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Staffer: Cuccinelli made no pledge to Navy Vets

The attorney general met with the group's lawyer in February, before it came under state scrutiny.

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RICHMOND -- Details about an embattled Navy veterans organization's dealings in Virginia continued to emerge Wednesday.

A lawyer and lobbyist for the U.S. Navy Veterans Association gained an audience with Virginia's attorney general in February while state lawmakers were approving legislation that would make it easier for the group to solicit in the state.

A spokesman for Attorney General Ken Cuccinelli said Wednesday that Cuccinelli met with Washington lawyer Samuel Wright on Feb. 15 in Northern Virginia. They discussed veterans issues, including legislation pushed by the U.S. Navy Vets that would exempt the organization from annual registration requirements under the state's charitable solicitation laws.

"The attorney general told him he would give it a look, but he gave him no commitment," said Cuccinelli spokesman Brian Gottstein.

The meeting took place in the Fairfax office of Cuccinelli's political action committee, Gottstein said. Gottstein informed The Roanoke Times of the meeting at Cuccinelli's request after a review of the attorney general's official and political meeting schedules.

Cuccinelli last year accepted $55,500 in campaign contributions from Bobby Thompson, a Florida-based director for U.S. Navy Vets. Thompson moved out of his Tampa duplex after the St. Petersburg Times began questioning him about the association's fundraising and expenditures for a series of stories published in March. The association is now under investigation in at least three states. Questions have also been raised about the legitimacy of the group's membership.

Thompson made contributions of $5,000 to Cuccinelli on June 16 and $500 on Aug. 19 during the period Cuccinelli was running for attorney general.

Thompson made a $50,000 contribution Aug. 31 after Cuccinelli spoke to him by phone and asked for another donation, the attorney general said in an interview earlier this month.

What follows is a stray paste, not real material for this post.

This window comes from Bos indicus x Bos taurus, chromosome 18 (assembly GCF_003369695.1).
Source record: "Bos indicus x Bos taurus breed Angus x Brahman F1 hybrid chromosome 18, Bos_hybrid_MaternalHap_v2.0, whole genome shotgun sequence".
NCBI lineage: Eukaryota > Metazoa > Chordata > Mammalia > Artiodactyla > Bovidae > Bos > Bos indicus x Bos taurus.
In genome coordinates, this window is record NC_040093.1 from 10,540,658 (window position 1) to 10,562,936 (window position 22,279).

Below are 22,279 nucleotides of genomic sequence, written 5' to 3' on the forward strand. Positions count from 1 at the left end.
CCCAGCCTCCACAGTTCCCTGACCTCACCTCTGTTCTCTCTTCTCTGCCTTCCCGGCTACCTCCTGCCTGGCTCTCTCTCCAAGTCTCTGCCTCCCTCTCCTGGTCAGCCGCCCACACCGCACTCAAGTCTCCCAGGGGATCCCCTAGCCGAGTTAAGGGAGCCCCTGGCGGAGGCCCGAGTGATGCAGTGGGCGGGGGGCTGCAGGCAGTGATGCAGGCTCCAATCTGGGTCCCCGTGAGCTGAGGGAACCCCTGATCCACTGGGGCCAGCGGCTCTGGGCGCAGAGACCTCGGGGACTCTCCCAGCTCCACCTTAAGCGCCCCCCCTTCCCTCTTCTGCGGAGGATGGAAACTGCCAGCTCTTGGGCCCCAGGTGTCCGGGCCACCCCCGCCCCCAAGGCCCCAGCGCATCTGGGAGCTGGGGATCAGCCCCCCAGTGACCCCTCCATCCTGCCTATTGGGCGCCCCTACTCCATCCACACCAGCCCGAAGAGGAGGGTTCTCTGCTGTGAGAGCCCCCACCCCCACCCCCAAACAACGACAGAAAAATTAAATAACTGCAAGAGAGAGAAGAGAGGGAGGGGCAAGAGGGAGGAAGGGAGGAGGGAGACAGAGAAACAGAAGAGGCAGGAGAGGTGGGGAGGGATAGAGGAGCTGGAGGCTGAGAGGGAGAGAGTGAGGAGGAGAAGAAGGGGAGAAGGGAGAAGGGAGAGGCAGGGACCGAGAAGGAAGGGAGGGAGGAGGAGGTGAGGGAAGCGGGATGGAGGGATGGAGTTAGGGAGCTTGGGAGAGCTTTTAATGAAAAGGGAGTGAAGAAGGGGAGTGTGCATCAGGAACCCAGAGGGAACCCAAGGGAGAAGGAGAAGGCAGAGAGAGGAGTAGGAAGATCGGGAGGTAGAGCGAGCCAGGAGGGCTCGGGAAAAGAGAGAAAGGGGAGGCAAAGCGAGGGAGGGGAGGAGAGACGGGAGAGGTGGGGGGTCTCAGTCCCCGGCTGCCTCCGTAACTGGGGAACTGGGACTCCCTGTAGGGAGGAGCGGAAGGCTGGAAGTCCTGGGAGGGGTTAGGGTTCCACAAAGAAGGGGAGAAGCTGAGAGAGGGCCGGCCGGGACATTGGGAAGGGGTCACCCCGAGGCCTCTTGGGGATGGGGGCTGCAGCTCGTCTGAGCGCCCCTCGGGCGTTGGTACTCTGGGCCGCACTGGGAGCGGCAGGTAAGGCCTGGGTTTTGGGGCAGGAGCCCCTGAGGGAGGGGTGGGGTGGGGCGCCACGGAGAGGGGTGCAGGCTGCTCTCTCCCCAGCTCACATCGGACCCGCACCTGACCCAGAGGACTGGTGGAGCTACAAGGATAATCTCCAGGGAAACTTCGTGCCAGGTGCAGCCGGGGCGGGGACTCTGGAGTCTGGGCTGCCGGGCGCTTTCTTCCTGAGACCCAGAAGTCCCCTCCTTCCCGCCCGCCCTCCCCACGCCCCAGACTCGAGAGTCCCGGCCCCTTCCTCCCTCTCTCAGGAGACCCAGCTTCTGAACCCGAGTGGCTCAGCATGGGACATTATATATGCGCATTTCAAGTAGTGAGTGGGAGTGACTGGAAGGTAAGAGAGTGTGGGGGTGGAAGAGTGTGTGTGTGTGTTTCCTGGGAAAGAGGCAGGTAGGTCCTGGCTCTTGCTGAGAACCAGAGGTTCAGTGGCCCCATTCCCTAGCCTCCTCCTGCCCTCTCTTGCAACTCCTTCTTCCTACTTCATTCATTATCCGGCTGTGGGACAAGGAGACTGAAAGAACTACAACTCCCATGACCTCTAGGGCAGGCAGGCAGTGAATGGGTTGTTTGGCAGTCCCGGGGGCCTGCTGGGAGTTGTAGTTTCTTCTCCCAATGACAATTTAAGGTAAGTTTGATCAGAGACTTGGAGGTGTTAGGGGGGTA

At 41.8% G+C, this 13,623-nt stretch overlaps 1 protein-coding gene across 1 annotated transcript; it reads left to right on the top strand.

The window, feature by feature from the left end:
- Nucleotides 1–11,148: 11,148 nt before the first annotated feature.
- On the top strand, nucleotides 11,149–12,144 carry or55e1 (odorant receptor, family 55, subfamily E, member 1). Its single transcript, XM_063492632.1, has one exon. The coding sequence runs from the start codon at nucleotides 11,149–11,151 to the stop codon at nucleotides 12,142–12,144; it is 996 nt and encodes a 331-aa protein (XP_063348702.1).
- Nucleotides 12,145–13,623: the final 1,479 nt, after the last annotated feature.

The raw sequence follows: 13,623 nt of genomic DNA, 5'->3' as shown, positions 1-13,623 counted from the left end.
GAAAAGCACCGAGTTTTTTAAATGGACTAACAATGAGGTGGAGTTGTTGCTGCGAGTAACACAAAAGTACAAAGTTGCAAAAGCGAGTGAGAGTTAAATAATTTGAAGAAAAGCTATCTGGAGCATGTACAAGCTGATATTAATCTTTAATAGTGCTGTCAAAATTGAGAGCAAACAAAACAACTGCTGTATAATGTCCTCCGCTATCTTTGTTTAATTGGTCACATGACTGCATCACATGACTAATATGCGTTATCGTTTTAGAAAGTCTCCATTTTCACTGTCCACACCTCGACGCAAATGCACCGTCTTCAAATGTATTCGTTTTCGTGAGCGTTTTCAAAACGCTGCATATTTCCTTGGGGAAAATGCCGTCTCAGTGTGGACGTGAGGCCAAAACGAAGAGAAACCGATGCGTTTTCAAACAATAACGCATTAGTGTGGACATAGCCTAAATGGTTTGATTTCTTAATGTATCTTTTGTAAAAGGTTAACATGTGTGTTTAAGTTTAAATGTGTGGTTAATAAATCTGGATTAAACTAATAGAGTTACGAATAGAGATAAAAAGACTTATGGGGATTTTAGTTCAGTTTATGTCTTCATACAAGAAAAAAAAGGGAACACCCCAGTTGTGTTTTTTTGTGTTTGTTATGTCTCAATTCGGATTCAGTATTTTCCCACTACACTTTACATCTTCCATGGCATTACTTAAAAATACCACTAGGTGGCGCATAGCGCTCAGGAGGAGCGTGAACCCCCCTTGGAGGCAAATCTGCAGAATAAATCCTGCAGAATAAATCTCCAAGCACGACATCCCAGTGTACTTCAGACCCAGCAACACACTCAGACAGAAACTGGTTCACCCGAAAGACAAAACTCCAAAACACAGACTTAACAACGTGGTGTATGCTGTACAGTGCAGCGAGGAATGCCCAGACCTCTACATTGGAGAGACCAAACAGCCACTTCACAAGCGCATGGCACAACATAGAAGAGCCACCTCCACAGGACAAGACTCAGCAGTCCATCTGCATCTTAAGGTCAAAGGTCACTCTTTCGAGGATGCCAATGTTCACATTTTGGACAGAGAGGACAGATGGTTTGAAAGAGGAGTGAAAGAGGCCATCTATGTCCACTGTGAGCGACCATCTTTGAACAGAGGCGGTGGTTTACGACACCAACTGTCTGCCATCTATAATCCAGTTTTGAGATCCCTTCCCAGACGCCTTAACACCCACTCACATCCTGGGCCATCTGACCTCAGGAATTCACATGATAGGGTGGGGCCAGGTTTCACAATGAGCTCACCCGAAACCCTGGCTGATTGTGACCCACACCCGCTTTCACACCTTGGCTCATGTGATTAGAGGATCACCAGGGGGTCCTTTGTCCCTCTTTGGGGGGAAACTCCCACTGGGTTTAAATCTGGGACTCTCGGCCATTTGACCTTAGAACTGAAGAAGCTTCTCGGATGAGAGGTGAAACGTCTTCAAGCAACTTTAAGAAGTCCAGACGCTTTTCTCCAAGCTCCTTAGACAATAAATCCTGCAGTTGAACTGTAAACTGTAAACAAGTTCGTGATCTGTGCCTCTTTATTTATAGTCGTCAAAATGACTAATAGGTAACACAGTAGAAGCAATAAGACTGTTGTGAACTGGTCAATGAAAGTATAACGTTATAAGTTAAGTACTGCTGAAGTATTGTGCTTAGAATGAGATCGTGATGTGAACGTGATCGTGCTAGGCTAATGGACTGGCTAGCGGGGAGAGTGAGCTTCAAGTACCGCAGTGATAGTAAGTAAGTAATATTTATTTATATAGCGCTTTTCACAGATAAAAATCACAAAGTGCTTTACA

"I talked to him by phone one time asking for the biggest donation," Cuccinelli said in that interview, adding that he could not recall how much he asked Thompson to give.

"I have a hard time imagining I asked for that number," Cuccinelli also said.

But referring to the earlier, unsolicited donations, the attorney general added: "This guy surprised us more than one time."

Since the questions about U.S. Navy Vets have emerged, other Virginia elected officials, including Gov. Bob McDonnell, have given away contributions they received from Thompson. Cuccinelli has not followed suit, saying he does not presume Thompson is guilty of wrongdoing. Cuccinelli's political director has said money contributed by Thompson would be donated to military support organizations in Virginia if Thompson is convicted of misappropriating charitable funds.

Cuccinelli's meeting with Wright occurred before the St. Petersburg Times series sparked questions about U.S. Navy Vets. Wright is the lobbyist who asked state Sen. Patsy Ticer, D-Alexandria, to sponsor legislation adding a reporting exemption to the state's charitable solicitation law to cover certain tax-exempt veterans services.

The bill already had passed the Senate when Cuccinelli met with Wright. It later sailed through the House of Delegates without opposition. After learning of the St. Petersburg Times investigation, Ticer tried to get the governor's office to veto the bill. But McDonnell signed it before Ticer's concerns were relayed to him, his staff has said.

A person answering Wright's phone immediately hung up when contacted Wednesday.

Before it can resume soliciting in the state, U.S. Navy Vets must file documents with the state to demonstrate that it qualifies for an exemption from annual registration requirements. The required information includes copies of a financial report or tax return, a listing of officers and copies of contracts with professional solicitors. But if it receives an exemption, the association will not have to file annual registration forms and financial reports with the state.

The U.S. Navy Vets Virginia chapter reported that it raised more than $2 million last year, before it agreed to stop solicitation in Virginia upon a notice from state officials that it would have to register its status in order to keep raising money. That was when representatives of the group sought out Ticer to file the legislation.

Three people in the Roanoke region have contacted The Roanoke Times to raise concerns about donations they gave U.S. Navy Vets after being solicited. One said he received a call from a telephone solicitor raising money on the group's behalf in March -- after the group had said it would suspend such solicitations.

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